The Cybersecurity and Infrastructure Security Agency (CISA), the Federal Bureau of Investigation (FBI), the National Security Agency (NSA), U.S. Cyber Command Cyber National Mission Force (CNMF), the U.S. Department of the Treasury (Treasury), the Australian Cyber Security Centre (ACSC), the Canadian Centre for Cyber Security (CCCS), and the United Kingdom’s National Cyber Security Centre (NCSC) have released a joint Cybersecurity Advisory (CSA) to highlight continued malicious cyber activity by advanced persistent threat (APT) actors affiliated with the Iranian Government’s Islamic Revolutionary Guard Corps (IRGC).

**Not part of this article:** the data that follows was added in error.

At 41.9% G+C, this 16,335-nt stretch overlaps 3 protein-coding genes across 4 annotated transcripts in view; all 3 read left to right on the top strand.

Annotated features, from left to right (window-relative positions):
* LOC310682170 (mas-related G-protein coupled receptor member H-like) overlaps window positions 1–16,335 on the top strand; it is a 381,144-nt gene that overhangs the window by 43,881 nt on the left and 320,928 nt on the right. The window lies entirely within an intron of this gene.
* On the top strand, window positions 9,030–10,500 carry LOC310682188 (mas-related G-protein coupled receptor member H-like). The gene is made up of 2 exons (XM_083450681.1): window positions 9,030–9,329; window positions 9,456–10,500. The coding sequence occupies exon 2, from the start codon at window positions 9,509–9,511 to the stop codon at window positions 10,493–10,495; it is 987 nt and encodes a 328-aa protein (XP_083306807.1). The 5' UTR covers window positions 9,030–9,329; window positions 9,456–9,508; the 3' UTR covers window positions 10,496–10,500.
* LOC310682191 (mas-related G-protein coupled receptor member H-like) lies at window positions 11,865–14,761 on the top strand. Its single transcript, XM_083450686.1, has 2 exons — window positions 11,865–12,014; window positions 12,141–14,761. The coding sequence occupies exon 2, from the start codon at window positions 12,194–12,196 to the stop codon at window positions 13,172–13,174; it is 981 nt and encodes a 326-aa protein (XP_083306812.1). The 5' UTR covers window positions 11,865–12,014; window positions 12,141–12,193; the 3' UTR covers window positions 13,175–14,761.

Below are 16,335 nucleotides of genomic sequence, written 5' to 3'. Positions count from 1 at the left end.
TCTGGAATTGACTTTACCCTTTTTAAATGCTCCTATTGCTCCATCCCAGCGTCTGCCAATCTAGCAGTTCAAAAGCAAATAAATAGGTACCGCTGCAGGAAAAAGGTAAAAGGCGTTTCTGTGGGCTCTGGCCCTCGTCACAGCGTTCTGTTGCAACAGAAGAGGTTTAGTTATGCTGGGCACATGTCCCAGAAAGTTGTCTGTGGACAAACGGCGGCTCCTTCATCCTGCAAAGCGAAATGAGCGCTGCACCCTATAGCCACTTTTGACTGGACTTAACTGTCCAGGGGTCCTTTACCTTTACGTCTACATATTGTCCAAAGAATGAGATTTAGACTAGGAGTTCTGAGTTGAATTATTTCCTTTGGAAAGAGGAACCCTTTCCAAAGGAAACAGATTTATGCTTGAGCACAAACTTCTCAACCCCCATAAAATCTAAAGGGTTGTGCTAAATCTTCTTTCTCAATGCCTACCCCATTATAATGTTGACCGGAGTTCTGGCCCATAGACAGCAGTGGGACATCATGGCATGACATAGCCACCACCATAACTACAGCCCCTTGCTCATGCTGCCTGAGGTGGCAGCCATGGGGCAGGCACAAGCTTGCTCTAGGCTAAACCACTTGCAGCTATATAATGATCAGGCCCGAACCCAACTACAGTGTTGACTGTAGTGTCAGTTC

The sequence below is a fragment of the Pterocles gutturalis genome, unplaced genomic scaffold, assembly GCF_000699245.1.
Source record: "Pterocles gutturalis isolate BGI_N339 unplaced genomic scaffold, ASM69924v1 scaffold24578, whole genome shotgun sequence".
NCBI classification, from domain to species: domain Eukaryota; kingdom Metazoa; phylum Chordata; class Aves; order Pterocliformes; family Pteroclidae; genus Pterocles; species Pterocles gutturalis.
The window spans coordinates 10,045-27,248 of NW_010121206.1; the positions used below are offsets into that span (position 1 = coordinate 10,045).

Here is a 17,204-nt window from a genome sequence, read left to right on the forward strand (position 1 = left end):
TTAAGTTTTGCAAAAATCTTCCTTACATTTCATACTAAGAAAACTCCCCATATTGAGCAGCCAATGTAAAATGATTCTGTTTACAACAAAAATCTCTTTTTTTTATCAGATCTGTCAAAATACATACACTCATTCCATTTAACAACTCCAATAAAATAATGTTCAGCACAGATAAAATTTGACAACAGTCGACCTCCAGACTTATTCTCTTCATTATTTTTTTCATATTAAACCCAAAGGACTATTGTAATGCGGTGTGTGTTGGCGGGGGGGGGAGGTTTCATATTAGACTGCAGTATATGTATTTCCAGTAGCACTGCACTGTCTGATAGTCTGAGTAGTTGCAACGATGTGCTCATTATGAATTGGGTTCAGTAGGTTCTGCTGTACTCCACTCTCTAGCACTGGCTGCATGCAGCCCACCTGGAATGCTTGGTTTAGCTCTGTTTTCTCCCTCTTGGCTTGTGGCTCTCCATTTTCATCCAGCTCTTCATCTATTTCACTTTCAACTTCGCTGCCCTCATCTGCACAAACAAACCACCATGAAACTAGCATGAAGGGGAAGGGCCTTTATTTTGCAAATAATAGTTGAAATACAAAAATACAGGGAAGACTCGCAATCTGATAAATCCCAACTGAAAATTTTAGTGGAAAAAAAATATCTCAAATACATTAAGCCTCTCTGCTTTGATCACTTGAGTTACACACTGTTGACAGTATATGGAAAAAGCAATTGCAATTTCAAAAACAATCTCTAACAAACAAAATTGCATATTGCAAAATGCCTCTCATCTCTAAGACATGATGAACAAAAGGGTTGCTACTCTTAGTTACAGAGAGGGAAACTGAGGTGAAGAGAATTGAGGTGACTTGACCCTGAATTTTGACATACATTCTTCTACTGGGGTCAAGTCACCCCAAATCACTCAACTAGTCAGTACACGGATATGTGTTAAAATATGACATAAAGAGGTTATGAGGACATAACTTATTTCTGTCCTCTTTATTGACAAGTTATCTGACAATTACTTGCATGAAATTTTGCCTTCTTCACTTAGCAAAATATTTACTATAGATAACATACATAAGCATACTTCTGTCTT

This CSA, titled, “Iranian Islamic Revolutionary Guard Corps-Affiliated Cyber Actors Exploiting Vulnerabilities for Data Extortion and Disk Encryption for Ransom Operations,” provides actionable information regarding IRGC exploitation of VMware Horizon® Log4j vulnerabilities for initial access and ongoing use of known Fortinet® and Microsoft Exchange® vulnerabilities. After gaining access to a network, these actors likely determine a course of action based on their perceived value of the data, including data encryption or exfiltration for ransom operations.